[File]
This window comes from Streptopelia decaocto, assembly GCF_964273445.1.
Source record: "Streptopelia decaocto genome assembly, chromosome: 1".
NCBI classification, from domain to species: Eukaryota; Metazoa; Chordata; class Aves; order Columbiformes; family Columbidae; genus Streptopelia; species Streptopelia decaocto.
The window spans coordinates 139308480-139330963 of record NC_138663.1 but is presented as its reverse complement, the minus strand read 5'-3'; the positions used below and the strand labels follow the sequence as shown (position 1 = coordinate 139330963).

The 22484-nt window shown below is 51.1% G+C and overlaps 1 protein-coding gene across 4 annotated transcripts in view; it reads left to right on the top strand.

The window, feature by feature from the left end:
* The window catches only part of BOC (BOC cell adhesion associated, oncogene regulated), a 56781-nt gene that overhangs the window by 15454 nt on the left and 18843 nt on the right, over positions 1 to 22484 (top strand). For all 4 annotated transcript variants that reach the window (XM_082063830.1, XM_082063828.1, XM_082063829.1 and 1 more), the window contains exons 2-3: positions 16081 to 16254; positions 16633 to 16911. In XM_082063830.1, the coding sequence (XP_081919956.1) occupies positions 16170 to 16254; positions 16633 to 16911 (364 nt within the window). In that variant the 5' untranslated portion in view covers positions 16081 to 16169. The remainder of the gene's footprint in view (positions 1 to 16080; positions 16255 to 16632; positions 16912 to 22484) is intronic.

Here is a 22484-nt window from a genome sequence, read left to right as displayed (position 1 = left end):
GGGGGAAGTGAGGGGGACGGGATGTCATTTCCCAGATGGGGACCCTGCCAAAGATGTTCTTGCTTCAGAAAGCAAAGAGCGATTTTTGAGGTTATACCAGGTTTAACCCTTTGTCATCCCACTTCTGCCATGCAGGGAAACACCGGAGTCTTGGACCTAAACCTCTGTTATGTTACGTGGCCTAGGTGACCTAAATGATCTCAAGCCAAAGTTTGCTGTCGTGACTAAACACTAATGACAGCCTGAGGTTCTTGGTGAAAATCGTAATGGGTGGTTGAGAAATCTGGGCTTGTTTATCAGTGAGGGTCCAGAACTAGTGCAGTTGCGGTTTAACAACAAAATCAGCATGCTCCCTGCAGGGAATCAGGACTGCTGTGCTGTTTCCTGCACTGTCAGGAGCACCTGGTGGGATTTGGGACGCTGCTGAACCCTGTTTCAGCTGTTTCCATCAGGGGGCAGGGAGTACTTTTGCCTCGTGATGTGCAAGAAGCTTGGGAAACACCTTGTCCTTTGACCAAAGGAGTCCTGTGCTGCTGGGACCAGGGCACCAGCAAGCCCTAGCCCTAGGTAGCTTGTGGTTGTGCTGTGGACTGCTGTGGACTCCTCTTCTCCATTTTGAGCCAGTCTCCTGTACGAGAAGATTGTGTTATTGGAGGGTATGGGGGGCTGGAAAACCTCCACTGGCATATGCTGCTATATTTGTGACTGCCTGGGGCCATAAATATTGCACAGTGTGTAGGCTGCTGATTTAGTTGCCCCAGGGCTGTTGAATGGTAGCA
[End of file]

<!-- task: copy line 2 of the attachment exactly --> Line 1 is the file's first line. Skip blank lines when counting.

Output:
Source record: "Streptopelia decaocto genome assembly, chromosome: 1".